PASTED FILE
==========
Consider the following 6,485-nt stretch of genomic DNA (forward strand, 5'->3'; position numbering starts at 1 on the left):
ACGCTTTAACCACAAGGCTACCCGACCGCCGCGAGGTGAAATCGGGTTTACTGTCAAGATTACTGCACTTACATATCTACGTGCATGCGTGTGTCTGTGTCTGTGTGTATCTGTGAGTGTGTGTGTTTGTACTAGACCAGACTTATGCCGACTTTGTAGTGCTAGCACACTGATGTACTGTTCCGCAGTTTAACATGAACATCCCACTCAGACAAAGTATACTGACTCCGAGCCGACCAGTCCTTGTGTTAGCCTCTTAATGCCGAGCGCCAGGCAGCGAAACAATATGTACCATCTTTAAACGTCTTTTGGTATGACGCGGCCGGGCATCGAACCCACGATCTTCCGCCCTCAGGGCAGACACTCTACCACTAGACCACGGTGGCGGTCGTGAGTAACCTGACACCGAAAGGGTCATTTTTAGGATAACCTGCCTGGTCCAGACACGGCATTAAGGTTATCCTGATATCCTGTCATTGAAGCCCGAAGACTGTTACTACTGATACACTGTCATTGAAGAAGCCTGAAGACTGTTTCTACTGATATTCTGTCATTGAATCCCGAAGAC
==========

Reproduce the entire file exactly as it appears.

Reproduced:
Consider the following 6,485-nt stretch of genomic DNA (forward strand, 5'->3'; position numbering starts at 1 on the left):
ACGCTTTAACCACAAGGCTACCCGACCGCCGCGAGGTGAAATCGGGTTTACTGTCAAGATTACTGCACTTACATATCTACGTGCATGCGTGTGTCTGTGTCTGTGTGTATCTGTGAGTGTGTGTGTTTGTACTAGACCAGACTTATGCCGACTTTGTAGTGCTAGCACACTGATGTACTGTTCCGCAGTTTAACATGAACATCCCACTCAGACAAAGTATACTGACTCCGAGCCGACCAGTCCTTGTGTTAGCCTCTTAATGCCGAGCGCCAGGCAGCGAAACAATATGTACCATCTTTAAACGTCTTTTGGTATGACGCGGCCGGGCATCGAACCCACGATCTTCCGCCCTCAGGGCAGACACTCTACCACTAGACCACGGTGGCGGTCGTGAGTAACCTGACACCGAAAGGGTCATTTTTAGGATAACCTGCCTGGTCCAGACACGGCATTAAGGTTATCCTGATATCCTGTCATTGAAGCCCGAAGACTGTTACTACTGATACACTGTCATTGAAGAAGCCTGAAGACTGTTTCTACTGATATTCTGTCATTGAATCCCGAAGAC